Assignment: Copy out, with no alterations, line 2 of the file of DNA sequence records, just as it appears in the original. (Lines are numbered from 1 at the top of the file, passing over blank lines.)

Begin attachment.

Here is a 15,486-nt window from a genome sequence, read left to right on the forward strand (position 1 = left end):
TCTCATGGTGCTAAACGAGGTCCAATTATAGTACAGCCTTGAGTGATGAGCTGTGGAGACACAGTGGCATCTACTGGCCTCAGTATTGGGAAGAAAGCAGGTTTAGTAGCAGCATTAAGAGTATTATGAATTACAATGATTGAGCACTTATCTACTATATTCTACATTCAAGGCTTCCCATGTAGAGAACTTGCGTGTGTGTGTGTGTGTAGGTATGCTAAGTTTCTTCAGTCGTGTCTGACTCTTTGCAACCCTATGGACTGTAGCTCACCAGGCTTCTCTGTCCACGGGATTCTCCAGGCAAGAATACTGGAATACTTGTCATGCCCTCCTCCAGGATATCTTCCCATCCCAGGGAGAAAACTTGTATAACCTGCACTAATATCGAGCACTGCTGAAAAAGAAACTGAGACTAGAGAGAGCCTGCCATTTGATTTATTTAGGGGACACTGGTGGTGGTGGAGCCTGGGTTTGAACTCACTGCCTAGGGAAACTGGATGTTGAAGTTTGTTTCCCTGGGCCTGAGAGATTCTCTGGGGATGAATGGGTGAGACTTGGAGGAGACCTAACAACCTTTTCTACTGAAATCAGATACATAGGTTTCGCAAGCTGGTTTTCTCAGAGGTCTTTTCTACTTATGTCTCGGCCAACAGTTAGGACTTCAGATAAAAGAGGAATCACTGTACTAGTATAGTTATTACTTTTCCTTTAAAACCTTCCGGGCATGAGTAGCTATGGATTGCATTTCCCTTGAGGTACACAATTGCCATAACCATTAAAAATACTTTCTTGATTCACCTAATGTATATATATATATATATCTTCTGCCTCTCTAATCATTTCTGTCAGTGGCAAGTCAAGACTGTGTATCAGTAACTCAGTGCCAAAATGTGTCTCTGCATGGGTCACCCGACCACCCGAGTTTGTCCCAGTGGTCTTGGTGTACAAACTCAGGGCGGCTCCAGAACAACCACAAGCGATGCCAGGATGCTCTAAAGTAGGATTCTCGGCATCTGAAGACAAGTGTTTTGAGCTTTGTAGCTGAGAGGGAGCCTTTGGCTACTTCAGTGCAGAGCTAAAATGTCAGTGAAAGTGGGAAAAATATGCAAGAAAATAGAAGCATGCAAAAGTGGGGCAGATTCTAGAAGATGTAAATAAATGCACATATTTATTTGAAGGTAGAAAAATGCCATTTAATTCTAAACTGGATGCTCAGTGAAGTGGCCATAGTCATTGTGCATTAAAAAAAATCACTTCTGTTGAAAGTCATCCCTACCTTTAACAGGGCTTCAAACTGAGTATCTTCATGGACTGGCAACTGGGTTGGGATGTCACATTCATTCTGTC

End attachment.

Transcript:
TCTCATGGTGCTAAACGAGGTCCAATTATAGTACAGCCTTGAGTGATGAGCTGTGGAGACACAGTGGCATCTACTGGCCTCAGTATTGGGAAGAAAGCAGGTTTAGTAGCAGCATTAAGAGTATTATGAATTACAATGATTGAGCACTTATCTACTATATTCTACATTCAAGGCTTCCCATGTAGAGAACTTGCGTGTGTGTGTGTGTGTAGGTATGCTAAGTTTCTTCAGTCGTGTCTGACTCTTTGCAACCCTATGGACTGTAGCTCACCAGGCTTCTCTGTCCACGGGATTCTCCAGGCAAGAATACTGGAATACTTGTCATGCCCTCCTCCAGGATATCTTCCCATCCCAGGGAGAAAACTTGTATAACCTGCACTAATATCGAGCACTGCTGAAAAAGAAACTGAGACTAGAGAGAGCCTGCCATTTGATTTATTTAGGGGACACTGGTGGTGGTGGAGCCTGGGTTTGAACTCACTGCCTAGGGAAACTGGATGTTGAAGTTTGTTTCCCTGGGCCTGAGAGATTCTCTGGGGATGAATGGGTGAGACTTGGAGGAGACCTAACAACCTTTTCTACTGAAATCAGATACATAGGTTTCGCAAGCTGGTTTTCTCAGAGGTCTTTTCTACTTATGTCTCGGCCAACAGTTAGGACTTCAGATAAAAGAGGAATCACTGTACTAGTATAGTTATTACTTTTCCTTTAAAACCTTCCGGGCATGAGTAGCTATGGATTGCATTTCCCTTGAGGTACACAATTGCCATAACCATTAAAAATACTTTCTTGATTCACCTAATGTATATATATATATATATCTTCTGCCTCTCTAATCATTTCTGTCAGTGGCAAGTCAAGACTGTGTATCAGTAACTCAGTGCCAAAATGTGTCTCTGCATGGGTCACCCGACCACCCGAGTTTGTCCCAGTGGTCTTGGTGTACAAACTCAGGGCGGCTCCAGAACAACCACAAGCGATGCCAGGATGCTCTAAAGTAGGATTCTCGGCATCTGAAGACAAGTGTTTTGAGCTTTGTAGCTGAGAGGGAGCCTTTGGCTACTTCAGTGCAGAGCTAAAATGTCAGTGAAAGTGGGAAAAATATGCAAGAAAATAGAAGCATGCAAAAGTGGGGCAGATTCTAGAAGATGTAAATAAATGCACATATTTATTTGAAGGTAGAAAAATGCCATTTAATTCTAAACTGGATGCTCAGTGAAGTGGCCATAGTCATTGTGCATTAAAAAAAATCACTTCTGTTGAAAGTCATCCCTACCTTTAACAGGGCTTCAAACTGAGTATCTTCATGGACTGGCAACTGGGTTGGGATGTCACATTCATTCTGTC